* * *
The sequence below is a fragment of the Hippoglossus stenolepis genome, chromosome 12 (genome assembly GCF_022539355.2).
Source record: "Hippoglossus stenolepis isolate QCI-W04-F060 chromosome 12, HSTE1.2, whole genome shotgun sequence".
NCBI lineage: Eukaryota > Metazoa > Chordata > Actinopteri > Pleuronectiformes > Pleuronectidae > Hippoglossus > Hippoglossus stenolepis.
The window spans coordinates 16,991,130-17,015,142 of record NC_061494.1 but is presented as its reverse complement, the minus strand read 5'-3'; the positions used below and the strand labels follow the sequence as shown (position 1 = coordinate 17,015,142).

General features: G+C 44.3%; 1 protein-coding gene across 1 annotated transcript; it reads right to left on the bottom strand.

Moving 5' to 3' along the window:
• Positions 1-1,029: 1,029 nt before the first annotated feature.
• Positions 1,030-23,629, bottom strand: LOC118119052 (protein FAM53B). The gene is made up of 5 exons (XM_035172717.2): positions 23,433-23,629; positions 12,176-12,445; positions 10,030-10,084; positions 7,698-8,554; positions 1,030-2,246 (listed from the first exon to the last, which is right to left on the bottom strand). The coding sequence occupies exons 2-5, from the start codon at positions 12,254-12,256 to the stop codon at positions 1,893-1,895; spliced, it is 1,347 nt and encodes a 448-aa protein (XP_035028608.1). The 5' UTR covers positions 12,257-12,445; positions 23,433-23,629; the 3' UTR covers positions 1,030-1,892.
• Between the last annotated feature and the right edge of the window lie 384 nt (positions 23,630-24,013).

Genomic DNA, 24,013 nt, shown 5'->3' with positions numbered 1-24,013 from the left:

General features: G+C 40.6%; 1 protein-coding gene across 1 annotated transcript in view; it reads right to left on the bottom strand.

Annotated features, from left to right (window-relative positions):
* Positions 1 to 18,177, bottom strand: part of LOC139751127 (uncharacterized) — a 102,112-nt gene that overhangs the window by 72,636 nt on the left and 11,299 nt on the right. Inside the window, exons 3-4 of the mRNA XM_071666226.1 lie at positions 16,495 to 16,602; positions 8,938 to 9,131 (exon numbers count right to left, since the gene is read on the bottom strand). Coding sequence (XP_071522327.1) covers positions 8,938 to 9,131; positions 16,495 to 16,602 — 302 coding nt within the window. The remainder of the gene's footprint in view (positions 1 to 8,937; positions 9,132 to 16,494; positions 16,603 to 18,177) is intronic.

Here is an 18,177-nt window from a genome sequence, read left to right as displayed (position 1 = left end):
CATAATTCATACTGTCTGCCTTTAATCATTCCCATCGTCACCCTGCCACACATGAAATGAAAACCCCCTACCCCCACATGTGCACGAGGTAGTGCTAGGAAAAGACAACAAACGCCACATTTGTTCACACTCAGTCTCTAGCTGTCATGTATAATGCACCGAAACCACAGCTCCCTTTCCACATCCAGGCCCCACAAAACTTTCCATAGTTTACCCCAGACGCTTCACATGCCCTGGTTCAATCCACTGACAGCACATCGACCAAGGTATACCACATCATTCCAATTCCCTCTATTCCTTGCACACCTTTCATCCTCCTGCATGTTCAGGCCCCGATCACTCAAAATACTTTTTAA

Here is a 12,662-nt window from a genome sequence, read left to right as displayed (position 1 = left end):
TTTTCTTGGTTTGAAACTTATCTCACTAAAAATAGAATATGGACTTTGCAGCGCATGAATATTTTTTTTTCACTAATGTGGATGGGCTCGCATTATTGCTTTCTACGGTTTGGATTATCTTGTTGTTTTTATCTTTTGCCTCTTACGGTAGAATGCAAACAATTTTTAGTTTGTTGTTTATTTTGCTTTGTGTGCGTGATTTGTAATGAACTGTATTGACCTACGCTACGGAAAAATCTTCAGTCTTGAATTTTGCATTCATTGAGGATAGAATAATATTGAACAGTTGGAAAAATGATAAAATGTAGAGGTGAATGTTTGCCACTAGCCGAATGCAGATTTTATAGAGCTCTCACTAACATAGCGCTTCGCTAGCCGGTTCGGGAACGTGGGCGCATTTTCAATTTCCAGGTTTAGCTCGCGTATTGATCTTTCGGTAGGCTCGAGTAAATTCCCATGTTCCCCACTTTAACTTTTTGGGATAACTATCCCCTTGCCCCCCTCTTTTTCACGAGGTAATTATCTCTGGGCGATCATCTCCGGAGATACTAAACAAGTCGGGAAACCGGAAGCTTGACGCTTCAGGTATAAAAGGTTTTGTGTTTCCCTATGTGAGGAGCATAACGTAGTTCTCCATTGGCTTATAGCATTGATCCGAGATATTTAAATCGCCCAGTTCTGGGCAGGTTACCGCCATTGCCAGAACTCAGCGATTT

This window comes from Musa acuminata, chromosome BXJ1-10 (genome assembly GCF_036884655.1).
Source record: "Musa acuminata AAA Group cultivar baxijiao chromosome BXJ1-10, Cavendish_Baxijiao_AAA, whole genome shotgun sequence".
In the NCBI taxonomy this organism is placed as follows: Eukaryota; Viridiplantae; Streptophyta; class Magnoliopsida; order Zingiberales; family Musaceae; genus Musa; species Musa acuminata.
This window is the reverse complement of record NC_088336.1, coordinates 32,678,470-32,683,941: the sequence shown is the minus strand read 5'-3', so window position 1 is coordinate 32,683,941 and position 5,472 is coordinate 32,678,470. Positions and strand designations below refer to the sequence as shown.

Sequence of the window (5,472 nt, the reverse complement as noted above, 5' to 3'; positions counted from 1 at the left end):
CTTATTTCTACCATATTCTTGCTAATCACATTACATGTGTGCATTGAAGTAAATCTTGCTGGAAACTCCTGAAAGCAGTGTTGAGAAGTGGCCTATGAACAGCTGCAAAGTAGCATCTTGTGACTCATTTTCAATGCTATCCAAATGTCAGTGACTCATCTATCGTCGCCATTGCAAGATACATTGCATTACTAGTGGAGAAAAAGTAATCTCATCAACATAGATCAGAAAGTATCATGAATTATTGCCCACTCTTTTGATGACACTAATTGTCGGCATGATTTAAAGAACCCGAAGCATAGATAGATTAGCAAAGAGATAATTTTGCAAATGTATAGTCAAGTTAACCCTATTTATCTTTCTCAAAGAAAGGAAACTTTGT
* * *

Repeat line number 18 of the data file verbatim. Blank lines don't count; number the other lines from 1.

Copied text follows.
This window comes from Musa acuminata, chromosome BXJ1-10 (genome assembly GCF_036884655.1).